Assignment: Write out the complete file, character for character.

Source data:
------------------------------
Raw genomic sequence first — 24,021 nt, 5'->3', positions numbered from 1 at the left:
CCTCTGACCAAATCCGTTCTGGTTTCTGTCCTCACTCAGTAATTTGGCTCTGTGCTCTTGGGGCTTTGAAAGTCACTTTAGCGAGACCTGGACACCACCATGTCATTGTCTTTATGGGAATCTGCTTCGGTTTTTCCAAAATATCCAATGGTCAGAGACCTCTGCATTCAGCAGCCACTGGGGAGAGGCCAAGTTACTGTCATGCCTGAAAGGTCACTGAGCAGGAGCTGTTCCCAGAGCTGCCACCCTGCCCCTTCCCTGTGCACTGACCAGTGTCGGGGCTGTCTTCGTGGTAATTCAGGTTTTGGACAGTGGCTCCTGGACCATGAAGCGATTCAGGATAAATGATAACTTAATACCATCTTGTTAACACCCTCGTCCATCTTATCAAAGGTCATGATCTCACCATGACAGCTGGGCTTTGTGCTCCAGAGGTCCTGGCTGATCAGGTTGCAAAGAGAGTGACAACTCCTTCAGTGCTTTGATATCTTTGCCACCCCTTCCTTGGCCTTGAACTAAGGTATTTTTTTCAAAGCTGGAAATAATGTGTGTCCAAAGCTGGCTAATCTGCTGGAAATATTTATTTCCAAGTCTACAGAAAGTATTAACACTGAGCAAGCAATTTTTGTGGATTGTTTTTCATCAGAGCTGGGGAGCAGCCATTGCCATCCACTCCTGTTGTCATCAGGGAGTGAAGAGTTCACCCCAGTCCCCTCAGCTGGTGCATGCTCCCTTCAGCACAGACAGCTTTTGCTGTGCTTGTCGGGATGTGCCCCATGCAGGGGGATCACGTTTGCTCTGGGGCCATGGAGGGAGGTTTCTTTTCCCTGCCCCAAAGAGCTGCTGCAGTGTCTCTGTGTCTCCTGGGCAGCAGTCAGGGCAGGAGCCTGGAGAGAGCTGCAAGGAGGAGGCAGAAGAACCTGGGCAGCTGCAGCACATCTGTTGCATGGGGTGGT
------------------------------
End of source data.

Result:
Raw genomic sequence first — 24,021 nt, 5'->3', positions numbered from 1 at the left:
CCTCTGACCAAATCCGTTCTGGTTTCTGTCCTCACTCAGTAATTTGGCTCTGTGCTCTTGGGGCTTTGAAAGTCACTTTAGCGAGACCTGGACACCACCATGTCATTGTCTTTATGGGAATCTGCTTCGGTTTTTCCAAAATATCCAATGGTCAGAGACCTCTGCATTCAGCAGCCACTGGGGAGAGGCCAAGTTACTGTCATGCCTGAAAGGTCACTGAGCAGGAGCTGTTCCCAGAGCTGCCACCCTGCCCCTTCCCTGTGCACTGACCAGTGTCGGGGCTGTCTTCGTGGTAATTCAGGTTTTGGACAGTGGCTCCTGGACCATGAAGCGATTCAGGATAAATGATAACTTAATACCATCTTGTTAACACCCTCGTCCATCTTATCAAAGGTCATGATCTCACCATGACAGCTGGGCTTTGTGCTCCAGAGGTCCTGGCTGATCAGGTTGCAAAGAGAGTGACAACTCCTTCAGTGCTTTGATATCTTTGCCACCCCTTCCTTGGCCTTGAACTAAGGTATTTTTTTCAAAGCTGGAAATAATGTGTGTCCAAAGCTGGCTAATCTGCTGGAAATATTTATTTCCAAGTCTACAGAAAGTATTAACACTGAGCAAGCAATTTTTGTGGATTGTTTTTCATCAGAGCTGGGGAGCAGCCATTGCCATCCACTCCTGTTGTCATCAGGGAGTGAAGAGTTCACCCCAGTCCCCTCAGCTGGTGCATGCTCCCTTCAGCACAGACAGCTTTTGCTGTGCTTGTCGGGATGTGCCCCATGCAGGGGGATCACGTTTGCTCTGGGGCCATGGAGGGAGGTTTCTTTTCCCTGCCCCAAAGAGCTGCTGCAGTGTCTCTGTGTCTCCTGGGCAGCAGTCAGGGCAGGAGCCTGGAGAGAGCTGCAAGGAGGAGGCAGAAGAACCTGGGCAGCTGCAGCACATCTGTTGCATGGGGTGGT